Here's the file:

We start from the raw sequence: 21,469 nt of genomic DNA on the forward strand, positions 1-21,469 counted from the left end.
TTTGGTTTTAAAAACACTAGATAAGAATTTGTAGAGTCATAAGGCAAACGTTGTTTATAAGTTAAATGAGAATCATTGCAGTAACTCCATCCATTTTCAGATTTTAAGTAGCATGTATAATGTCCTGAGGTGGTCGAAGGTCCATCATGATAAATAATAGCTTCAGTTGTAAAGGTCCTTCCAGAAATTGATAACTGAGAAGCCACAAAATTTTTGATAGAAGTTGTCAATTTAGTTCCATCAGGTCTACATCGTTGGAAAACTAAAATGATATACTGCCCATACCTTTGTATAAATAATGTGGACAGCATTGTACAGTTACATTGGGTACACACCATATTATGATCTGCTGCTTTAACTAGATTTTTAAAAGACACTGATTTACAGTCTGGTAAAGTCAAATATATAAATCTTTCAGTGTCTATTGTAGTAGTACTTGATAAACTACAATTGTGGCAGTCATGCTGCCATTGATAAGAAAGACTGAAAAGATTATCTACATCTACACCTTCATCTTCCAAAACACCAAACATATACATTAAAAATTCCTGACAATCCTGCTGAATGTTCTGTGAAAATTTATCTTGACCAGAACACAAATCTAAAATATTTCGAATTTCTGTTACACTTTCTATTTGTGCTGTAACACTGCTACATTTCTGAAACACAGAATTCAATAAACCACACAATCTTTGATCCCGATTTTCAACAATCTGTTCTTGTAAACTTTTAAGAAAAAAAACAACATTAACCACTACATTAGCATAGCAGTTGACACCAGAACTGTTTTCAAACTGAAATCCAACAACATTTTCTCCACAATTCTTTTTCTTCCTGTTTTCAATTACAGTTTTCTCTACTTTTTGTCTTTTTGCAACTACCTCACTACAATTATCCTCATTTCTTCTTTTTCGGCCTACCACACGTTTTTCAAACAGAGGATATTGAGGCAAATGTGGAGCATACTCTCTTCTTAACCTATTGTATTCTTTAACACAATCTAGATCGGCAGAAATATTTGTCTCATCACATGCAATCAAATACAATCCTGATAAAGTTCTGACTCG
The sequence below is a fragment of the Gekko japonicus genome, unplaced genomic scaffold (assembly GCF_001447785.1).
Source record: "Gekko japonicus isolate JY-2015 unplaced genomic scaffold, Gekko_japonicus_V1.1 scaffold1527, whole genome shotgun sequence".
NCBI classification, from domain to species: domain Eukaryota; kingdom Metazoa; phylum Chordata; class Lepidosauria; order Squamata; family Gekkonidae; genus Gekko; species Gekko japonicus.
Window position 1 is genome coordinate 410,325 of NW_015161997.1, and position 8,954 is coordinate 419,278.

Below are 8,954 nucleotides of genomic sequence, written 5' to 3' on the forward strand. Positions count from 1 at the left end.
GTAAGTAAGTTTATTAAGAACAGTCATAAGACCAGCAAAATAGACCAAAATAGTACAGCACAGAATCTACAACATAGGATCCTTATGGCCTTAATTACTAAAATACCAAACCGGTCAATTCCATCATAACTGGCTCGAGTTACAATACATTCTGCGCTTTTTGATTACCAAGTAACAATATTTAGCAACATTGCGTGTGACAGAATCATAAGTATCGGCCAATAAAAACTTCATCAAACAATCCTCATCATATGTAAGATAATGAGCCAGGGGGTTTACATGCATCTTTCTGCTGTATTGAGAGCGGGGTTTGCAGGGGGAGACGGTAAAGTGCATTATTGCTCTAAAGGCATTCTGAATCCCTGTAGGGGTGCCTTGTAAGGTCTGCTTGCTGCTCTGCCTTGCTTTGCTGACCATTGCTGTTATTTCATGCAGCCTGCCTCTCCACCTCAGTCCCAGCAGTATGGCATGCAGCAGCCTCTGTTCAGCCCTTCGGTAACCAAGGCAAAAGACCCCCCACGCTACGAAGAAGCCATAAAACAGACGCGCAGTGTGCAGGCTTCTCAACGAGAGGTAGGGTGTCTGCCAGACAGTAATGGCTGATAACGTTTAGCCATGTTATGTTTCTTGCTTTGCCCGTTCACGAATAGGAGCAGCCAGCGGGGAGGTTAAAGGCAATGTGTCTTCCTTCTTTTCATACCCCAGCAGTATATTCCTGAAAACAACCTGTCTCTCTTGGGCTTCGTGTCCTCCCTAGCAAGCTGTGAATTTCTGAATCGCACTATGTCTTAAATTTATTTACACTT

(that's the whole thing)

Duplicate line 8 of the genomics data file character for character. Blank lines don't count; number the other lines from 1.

GTAAGTAAGTTTATTAAGAACAGTCATAAGACCAGCAAAATAGACCAAAATAGTACAGCACAGAATCTACAACATAGGATCCTTATGGCCTTAATTACTAAAATACCAAACCGGTCAATTCCATCATAACTGGCTCGAGTTACAATACATTCTGCGCTTTTTGATTACCAAGTAACAATATTTAGCAACATTGCGTGTGACAGAATCATAAGTATCGGCCAATAAAAACTTCATCAAACAATCCTCATCATATGTAAGATAATGAGCCAGGGGGTTTACATGCATCTTTCTGCTGTATTGAGAGCGGGGTTTGCAGGGGGAGACGGTAAAGTGCATTATTGCTCTAAAGGCATTCTGAATCCCTGTAGGGGTGCCTTGTAAGGTCTGCTTGCTGCTCTGCCTTGCTTTGCTGACCATTGCTGTTATTTCATGCAGCCTGCCTCTCCACCTCAGTCCCAGCAGTATGGCATGCAGCAGCCTCTGTTCAGCCCTTCGGTAACCAAGGCAAAAGACCCCCCACGCTACGAAGAAGCCATAAAACAGACGCGCAGTGTGCAGGCTTCTCAACGAGAGGTAGGGTGTCTGCCAGACAGTAATGGCTGATAACGTTTAGCCATGTTATGTTTCTTGCTTTGCCCGTTCACGAATAGGAGCAGCCAGCGGGGAGGTTAAAGGCAATGTGTCTTCCTTCTTTTCATACCCCAGCAGTATATTCCTGAAAACAACCTGTCTCTCTTGGGCTTCGTGTCCTCCCTAGCAAGCTGTGAATTTCTGAATCGCACTATGTCTTAAATTTATTTACACTT